Several raven relatives live in Yellowstone, including the common raven (Corvus corax). Common ravens are smart birds, able to put together cause and effect. Ravens are attracted to wolf kills and may follow wolves while they hunt elk. Wolves also provide better access to carrion, as ravens are not able to rip open thick skin on their own. Ravens are willing to eat almost anything and are frequently seen near parking lots searching for food—some have even learned to unzip and unsnap packs. Do not feed them.
Recent surveys indicate 200–300 ravens are present in the northern range of Yellowstone and 53% of those are in wolf habitat, away from human areas. Before wolf reintroduction, nearly 74% of ravens likely used human areas. Researchers are further investigating seasonal and spatial patterns in raven habitat use, and their relationships with humans and wolves, by monitoring raven movements using satellite transmitters.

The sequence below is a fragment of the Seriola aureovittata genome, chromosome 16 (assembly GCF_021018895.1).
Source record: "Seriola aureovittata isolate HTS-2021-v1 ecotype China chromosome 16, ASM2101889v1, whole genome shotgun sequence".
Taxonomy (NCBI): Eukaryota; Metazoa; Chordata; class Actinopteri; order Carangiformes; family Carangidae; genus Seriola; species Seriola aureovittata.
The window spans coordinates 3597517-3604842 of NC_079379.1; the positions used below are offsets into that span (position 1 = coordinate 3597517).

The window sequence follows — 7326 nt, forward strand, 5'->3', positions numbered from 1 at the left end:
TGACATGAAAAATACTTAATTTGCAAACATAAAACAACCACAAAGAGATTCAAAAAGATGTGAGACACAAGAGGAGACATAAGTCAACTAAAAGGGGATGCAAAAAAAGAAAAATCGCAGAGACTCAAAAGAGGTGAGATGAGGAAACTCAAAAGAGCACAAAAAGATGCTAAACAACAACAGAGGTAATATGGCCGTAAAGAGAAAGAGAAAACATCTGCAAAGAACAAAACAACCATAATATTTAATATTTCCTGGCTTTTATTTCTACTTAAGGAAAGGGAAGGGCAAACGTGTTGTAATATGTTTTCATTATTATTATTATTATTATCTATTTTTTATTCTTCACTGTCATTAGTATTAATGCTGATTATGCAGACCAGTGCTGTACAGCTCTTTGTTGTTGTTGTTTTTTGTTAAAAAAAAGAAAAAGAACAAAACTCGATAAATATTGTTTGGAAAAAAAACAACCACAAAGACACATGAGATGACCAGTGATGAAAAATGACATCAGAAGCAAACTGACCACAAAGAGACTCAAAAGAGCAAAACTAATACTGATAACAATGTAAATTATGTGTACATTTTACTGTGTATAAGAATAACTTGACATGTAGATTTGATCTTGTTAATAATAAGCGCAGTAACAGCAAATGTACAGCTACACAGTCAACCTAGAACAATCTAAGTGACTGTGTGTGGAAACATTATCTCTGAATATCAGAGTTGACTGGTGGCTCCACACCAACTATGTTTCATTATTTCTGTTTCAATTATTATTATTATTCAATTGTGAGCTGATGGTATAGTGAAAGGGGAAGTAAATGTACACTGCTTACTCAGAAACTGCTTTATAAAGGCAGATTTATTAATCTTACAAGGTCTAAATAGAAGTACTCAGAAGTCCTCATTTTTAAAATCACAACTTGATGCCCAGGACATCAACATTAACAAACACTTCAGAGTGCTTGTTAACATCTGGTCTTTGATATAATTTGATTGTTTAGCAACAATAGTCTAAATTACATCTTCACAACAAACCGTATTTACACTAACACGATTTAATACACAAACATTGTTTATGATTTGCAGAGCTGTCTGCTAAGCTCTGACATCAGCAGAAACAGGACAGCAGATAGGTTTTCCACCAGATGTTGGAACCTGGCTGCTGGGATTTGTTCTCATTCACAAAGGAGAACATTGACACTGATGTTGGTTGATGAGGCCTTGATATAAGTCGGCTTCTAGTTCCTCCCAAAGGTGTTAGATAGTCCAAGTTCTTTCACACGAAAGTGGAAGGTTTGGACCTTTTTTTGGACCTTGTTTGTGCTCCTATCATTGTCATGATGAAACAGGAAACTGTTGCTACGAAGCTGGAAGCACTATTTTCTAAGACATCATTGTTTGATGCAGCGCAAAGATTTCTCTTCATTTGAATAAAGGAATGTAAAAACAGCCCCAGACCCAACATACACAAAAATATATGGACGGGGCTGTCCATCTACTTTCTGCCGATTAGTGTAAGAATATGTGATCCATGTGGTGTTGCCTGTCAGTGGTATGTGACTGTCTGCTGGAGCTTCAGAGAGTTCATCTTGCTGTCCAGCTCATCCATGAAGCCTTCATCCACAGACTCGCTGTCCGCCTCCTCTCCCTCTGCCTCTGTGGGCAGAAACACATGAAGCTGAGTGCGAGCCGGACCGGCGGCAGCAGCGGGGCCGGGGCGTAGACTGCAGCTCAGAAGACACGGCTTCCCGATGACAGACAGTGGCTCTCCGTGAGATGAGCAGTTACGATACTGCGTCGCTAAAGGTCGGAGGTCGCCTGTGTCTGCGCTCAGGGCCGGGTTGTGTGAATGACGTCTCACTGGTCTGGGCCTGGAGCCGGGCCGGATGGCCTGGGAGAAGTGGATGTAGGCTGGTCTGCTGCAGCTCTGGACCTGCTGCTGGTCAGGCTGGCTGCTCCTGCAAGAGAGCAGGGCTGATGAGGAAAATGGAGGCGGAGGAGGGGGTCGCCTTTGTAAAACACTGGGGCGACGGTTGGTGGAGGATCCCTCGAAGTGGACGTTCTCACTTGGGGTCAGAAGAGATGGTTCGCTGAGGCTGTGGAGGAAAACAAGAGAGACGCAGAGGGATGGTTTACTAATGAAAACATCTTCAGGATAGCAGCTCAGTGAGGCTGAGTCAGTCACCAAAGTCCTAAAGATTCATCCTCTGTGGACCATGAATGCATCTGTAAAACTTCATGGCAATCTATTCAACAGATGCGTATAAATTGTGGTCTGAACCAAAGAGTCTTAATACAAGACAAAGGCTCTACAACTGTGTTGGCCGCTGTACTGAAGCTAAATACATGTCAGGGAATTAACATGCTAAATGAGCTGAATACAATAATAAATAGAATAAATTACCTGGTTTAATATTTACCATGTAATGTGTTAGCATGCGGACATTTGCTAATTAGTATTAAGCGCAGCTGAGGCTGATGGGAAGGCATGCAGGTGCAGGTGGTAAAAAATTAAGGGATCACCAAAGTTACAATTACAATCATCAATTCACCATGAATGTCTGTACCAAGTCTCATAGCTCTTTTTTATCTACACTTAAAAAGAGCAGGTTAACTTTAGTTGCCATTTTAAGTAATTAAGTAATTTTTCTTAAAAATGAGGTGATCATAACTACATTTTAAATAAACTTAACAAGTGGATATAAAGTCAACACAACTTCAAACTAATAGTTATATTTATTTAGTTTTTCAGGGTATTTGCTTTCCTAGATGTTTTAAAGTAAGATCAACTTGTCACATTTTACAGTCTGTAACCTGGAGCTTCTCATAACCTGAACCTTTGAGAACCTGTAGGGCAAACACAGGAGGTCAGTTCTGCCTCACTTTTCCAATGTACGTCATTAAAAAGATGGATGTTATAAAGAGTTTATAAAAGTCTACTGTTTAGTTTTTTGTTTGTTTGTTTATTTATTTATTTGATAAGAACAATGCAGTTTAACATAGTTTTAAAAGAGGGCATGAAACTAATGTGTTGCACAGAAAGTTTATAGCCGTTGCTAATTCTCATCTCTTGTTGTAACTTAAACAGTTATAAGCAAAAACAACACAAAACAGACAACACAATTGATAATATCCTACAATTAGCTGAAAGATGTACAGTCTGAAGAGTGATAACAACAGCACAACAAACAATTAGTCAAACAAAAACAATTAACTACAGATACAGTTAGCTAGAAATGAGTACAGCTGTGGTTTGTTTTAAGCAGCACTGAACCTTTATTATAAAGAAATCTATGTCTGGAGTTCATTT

Cornell University, and American Ornithologists’ Union. 2004. Birds of North America Online. Ithaca, NY: Cornell Lab of Ornithology. https://birdsna.org/.
Walker, L.E., et al. 2018. Population responses of common ravens to reintroduced gray wolves. Ecology and Evolution 2018;00:1-11.
Bald eagles can be seen along Yellowstone's many rivers and lakes.
Osprey summer in Yellowstone, fishing and raising young.
Peregrine falcons are some of the fastest birds.
Colony Nesting Birds
American white pelicans and other colonial nesting birds nest primarily on the Molly Islands in the southeast arm of Yellowstone Lake.
Loons in Yellowstone are some of the southern most breeding populations.
Trumpeter swans are the largest wild waterfowl in North America.
Songbirds and Woodpeckers
Passerine and near passerine species comprise the majority of bird species in Yellowstone.
Also known as the water ouzel, these birds dive into water for aquatic insects.
Sandhill cranes nest in Yellowstone during the summer.
Last updated: August 26, 2019